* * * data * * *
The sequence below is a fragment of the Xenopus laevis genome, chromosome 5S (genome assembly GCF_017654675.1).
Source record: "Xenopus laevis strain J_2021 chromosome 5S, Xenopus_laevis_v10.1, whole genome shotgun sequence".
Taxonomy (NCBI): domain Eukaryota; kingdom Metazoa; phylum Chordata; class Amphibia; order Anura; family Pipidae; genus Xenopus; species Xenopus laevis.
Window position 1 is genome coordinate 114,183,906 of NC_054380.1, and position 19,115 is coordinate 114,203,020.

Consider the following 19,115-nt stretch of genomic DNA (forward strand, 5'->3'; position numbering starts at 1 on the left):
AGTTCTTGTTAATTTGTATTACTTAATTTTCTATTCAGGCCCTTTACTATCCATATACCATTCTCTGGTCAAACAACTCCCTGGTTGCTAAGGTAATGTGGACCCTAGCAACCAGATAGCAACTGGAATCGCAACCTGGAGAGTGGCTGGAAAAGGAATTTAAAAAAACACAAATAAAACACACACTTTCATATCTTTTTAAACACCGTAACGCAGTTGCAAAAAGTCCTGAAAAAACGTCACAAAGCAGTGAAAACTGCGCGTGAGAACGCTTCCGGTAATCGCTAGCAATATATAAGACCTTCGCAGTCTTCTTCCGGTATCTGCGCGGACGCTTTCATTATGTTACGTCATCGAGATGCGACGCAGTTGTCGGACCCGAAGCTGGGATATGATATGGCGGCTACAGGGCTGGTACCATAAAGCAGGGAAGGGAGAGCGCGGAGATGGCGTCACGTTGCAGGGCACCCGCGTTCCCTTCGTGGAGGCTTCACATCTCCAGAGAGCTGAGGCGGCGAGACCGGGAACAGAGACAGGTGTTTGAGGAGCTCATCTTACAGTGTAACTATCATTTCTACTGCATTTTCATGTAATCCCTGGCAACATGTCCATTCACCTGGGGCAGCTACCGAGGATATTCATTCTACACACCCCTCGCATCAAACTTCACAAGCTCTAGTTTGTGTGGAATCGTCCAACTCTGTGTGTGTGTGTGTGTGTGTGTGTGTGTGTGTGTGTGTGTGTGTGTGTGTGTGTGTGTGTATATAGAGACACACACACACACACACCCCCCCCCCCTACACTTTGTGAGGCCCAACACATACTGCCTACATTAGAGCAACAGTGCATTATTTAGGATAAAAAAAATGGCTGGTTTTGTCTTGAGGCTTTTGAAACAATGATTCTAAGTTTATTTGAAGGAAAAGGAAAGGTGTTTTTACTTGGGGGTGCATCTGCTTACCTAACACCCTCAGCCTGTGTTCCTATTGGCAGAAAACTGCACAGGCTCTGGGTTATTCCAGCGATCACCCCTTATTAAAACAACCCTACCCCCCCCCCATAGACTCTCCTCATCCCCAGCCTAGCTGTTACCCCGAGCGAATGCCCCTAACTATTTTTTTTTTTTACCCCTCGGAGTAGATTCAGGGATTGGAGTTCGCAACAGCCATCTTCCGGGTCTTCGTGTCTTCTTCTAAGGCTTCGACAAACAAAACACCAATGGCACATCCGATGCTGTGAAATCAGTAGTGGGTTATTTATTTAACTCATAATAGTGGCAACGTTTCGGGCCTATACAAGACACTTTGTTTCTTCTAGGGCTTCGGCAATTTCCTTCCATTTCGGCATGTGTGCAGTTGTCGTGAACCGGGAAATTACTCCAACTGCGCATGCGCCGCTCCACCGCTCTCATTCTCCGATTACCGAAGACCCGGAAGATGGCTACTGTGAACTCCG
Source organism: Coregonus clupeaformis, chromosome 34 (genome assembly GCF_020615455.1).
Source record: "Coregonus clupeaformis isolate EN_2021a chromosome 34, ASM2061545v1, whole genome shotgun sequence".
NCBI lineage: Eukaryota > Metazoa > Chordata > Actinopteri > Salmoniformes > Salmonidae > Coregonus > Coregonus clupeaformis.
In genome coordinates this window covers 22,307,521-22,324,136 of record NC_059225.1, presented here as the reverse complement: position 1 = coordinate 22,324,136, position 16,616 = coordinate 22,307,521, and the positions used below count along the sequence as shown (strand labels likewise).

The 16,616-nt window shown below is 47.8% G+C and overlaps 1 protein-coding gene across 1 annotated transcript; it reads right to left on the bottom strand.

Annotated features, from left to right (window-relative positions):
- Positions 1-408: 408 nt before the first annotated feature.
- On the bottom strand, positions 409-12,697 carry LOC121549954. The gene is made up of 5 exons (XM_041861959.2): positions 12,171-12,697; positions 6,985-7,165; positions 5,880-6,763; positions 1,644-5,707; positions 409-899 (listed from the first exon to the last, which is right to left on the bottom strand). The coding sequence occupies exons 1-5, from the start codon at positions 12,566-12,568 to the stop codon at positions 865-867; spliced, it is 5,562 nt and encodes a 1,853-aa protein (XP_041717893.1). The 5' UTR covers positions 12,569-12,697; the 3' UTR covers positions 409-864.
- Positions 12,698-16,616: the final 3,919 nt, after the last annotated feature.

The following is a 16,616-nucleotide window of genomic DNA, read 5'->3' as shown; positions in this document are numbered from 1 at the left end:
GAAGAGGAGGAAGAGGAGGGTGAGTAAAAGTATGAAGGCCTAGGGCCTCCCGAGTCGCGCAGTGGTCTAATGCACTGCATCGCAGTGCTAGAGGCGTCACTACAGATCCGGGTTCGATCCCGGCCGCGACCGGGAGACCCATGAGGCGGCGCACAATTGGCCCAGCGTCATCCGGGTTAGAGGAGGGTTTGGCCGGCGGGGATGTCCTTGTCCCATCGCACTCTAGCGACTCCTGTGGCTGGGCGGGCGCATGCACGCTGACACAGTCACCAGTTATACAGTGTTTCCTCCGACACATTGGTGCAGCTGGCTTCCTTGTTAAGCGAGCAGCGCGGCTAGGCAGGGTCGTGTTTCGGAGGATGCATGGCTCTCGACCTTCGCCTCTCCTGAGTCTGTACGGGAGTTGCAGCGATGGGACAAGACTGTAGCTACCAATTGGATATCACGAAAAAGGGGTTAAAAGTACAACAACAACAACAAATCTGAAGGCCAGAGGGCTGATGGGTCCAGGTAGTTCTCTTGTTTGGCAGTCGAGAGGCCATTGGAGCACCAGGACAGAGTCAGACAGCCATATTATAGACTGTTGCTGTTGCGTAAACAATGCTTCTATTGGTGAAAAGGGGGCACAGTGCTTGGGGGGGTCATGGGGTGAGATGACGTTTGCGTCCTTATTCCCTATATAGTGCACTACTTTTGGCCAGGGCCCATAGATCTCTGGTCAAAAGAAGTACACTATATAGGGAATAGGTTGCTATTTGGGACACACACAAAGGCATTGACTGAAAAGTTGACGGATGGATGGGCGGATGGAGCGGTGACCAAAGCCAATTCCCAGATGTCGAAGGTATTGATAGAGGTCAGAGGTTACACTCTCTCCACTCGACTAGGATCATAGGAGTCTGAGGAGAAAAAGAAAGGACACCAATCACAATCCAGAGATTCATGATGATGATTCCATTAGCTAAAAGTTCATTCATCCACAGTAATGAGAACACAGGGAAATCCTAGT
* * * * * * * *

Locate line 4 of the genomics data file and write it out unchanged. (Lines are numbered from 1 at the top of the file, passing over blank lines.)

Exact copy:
Window position 1 is genome coordinate 114,183,906 of NC_054380.1, and position 19,115 is coordinate 114,203,020.